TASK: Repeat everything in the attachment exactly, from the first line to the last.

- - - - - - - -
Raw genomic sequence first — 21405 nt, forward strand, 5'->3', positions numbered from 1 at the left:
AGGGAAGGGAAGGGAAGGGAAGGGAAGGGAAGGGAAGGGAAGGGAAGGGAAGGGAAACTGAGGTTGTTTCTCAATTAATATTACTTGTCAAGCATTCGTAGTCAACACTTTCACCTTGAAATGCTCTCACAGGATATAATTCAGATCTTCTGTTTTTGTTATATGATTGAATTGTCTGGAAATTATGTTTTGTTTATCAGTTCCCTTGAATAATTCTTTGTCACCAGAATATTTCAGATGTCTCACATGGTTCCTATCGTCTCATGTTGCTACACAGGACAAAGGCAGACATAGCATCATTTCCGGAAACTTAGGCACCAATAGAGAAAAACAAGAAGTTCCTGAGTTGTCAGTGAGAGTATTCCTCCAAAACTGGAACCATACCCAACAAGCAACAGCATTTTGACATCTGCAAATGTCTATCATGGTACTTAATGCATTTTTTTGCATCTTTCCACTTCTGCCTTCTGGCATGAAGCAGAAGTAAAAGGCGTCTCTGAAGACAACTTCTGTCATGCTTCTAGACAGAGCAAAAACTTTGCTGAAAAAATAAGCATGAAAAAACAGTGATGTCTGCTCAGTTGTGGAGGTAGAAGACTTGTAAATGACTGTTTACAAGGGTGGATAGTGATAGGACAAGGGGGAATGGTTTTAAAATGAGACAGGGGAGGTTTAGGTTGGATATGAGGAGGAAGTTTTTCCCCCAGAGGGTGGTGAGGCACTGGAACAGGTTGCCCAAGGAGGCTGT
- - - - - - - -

Raw genomic sequence first — 21405 nt, forward strand, 5'->3', positions numbered from 1 at the left:
AGGGAAGGGAAGGGAAGGGAAGGGAAGGGAAGGGAAGGGAAGGGAAGGGAAGGGAAACTGAGGTTGTTTCTCAATTAATATTACTTGTCAAGCATTCGTAGTCAACACTTTCACCTTGAAATGCTCTCACAGGATATAATTCAGATCTTCTGTTTTTGTTATATGATTGAATTGTCTGGAAATTATGTTTTGTTTATCAGTTCCCTTGAATAATTCTTTGTCACCAGAATATTTCAGATGTCTCACATGGTTCCTATCGTCTCATGTTGCTACACAGGACAAAGGCAGACATAGCATCATTTCCGGAAACTTAGGCACCAATAGAGAAAAACAAGAAGTTCCTGAGTTGTCAGTGAGAGTATTCCTCCAAAACTGGAACCATACCCAACAAGCAACAGCATTTTGACATCTGCAAATGTCTATCATGGTACTTAATGCATTTTTTTGCATCTTTCCACTTCTGCCTTCTGGCATGAAGCAGAAGTAAAAGGCGTCTCTGAAGACAACTTCTGTCATGCTTCTAGACAGAGCAAAAACTTTGCTGAAAAAATAAGCATGAAAAAACAGTGATGTCTGCTCAGTTGTGGAGGTAGAAGACTTGTAAATGACTGTTTACAAGGGTGGATAGTGATAGGACAAGGGGGAATGGTTTTAAAATGAGACAGGGGAGGTTTAGGTTGGATATGAGGAGGAAGTTTTTCCCCCAGAGGGTGGTGAGGCACTGGAACAGGTTGCCCAAGGAGGCTGT